Peregrine Falcon

moon phase Week of 04/05/2009 Good days to grub out weeds, briars, and other plant pests.

In typical early Spring fashion, this week's weather has been quite different than the week before. Although it hasn't been uncomfortably cold, it has been wet and windy. The cool temps and a little rain is something I can deal with, but the wind will always be the hardest element for me to make peace with.

Peregrine Falcon Peregrine Falcon I wasn't surprised to see a couple of Turkey vultures as they soared high over the treetops. They must figure it's going to stay warm enough that their featherless heads won't freeze. That's one of the reasons they migrate south to warmer climates in the fall. They are year-round residents for the southern states, but in Wisconsin they are one of the birds that return in Spring. The vultures are Nature's aerial clean-up crew. They soar for hours on long, black wings, surveying the ground below for carrion, their favorite menu item. If it's dead, it's breakfast.

When I start seeing single male Red-tailed hawks sitting alone in the trees along the roadsides, it tells me the females are probably sitting on eggs. The adult hawks sit patiently and watch the grass below for a meadow vole to appear. Now he must catch enough for himself as well as for his mate back at the nest. Soon he will have to catch enough food to feed the whole family when the eggs hatch, so he spends most of his daylight hours hunting.

On wings of power and grace, he swoops through the blue morning sky. He is the elite of feathers and speed; he is the Peregrine falcon. As I watch a flock of spring Mallard ducks circle over the open water, they are suddenly startled and frantically scatter in different directions. The Peregrine swoops from high in the blue morning sky and is only a blur as he dives down through the panic-stricken ducks. With his blinding speed, he has caught the wild ducks by surprise, and as he passes through the flock he would have no trouble raking one of them with a needle-sharp hind talon. A blow like that could easily bring a duck to the ground, where the powerful falcon would quickly dispatch his prey. When the falcon takes wing, all the other birds move out of his way, and show their respect for his powerful speed and agility.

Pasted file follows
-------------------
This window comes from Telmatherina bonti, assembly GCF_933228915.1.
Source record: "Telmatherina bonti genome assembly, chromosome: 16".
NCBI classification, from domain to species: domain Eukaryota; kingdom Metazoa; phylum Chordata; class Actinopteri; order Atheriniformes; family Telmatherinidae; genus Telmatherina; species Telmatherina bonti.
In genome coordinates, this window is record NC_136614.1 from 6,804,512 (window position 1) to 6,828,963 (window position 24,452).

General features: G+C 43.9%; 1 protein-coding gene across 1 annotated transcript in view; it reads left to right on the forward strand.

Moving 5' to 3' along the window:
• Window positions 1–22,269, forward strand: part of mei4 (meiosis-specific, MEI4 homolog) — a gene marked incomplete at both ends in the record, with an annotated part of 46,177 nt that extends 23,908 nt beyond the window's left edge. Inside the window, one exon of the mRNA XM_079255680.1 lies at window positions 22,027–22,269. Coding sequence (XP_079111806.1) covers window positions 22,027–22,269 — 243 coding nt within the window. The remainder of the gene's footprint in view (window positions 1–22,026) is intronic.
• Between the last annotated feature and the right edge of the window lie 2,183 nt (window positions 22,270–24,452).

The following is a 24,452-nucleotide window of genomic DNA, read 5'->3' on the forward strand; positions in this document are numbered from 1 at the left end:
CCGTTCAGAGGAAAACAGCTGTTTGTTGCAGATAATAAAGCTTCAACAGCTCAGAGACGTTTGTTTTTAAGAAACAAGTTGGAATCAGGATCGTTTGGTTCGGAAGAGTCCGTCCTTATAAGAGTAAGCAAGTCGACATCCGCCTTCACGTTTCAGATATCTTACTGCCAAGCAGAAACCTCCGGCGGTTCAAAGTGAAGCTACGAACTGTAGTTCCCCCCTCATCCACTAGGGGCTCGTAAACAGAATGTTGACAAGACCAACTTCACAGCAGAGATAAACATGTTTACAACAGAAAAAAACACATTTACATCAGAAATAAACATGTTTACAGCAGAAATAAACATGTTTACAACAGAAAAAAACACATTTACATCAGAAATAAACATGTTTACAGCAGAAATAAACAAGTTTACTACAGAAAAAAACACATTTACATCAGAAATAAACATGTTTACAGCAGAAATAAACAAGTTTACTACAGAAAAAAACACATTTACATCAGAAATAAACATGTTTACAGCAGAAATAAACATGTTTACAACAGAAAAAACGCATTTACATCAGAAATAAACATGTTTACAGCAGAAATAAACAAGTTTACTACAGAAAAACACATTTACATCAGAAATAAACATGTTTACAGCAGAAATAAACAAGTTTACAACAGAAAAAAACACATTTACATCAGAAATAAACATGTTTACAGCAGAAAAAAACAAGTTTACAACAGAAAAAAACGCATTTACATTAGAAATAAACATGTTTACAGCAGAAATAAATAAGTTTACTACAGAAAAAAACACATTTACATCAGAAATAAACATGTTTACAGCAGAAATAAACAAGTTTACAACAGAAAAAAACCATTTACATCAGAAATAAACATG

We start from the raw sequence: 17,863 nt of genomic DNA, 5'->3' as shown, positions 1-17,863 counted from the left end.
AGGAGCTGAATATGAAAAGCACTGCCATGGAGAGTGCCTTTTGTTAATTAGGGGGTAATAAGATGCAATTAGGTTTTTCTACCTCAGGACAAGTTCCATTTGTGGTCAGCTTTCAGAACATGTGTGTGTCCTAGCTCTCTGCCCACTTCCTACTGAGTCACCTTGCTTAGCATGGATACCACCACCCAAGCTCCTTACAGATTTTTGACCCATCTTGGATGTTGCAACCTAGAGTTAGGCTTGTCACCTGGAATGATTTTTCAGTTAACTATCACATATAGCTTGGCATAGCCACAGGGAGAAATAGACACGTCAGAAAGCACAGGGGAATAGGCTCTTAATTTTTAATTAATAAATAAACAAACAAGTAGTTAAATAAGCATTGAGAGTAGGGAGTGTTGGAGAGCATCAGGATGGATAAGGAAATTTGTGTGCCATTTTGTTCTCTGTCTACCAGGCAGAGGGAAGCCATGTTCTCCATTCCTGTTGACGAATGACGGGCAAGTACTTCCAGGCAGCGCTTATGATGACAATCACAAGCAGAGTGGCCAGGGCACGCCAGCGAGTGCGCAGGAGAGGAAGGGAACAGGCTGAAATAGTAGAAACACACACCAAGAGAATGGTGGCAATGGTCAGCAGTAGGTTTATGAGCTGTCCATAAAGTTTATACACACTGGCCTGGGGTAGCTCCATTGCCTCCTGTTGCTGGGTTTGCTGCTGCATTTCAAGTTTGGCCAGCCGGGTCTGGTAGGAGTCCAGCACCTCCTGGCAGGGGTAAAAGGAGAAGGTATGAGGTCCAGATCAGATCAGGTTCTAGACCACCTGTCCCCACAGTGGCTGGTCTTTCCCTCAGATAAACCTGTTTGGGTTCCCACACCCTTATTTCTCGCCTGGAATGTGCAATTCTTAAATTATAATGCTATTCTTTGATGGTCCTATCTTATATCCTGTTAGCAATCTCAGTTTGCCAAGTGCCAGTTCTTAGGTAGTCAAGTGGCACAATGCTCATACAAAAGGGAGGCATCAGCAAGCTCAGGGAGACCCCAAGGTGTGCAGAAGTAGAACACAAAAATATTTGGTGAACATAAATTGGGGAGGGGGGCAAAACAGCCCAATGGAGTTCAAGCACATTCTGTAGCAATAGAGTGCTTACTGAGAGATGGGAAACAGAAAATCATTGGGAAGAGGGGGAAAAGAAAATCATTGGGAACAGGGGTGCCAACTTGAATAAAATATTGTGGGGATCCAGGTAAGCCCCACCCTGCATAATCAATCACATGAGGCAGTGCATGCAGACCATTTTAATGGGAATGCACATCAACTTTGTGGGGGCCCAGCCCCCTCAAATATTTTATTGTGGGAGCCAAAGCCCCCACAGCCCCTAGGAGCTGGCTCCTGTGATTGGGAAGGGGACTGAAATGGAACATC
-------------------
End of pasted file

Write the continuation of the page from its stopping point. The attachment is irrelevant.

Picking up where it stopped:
Thanks to the efforts and hard work by many falconers and other wildlife specialists, the once endangered Peregrine is making a comeback from the brink of extinction. Once again the skies above the upper Mississippi River bluffs is the domain of the fastest bird of prey in the world.

The recent cooler weather has given those who tap maple trees another chance to collect some sweet sap. When the night-time temperatures once again drop below freezing, the maple sap will be encouraged to start dripping from the taps by day. It's an example of what the combination of hard work and fun can produce—Maple syrup! There are few better ways to enjoy those fickle March days than to make Maple syrup—the rewards are priceless.

With a loud squawk, the Great Blue heron announces he has seen me as he passes high over the house. He is one of only a few herons I've seen so far this spring. They always seem to know when it's time for the ice to melt on the ponds and backwaters where they hunt for frogs and small fishes. They don't return to the North Country until they know they will have a place to find food.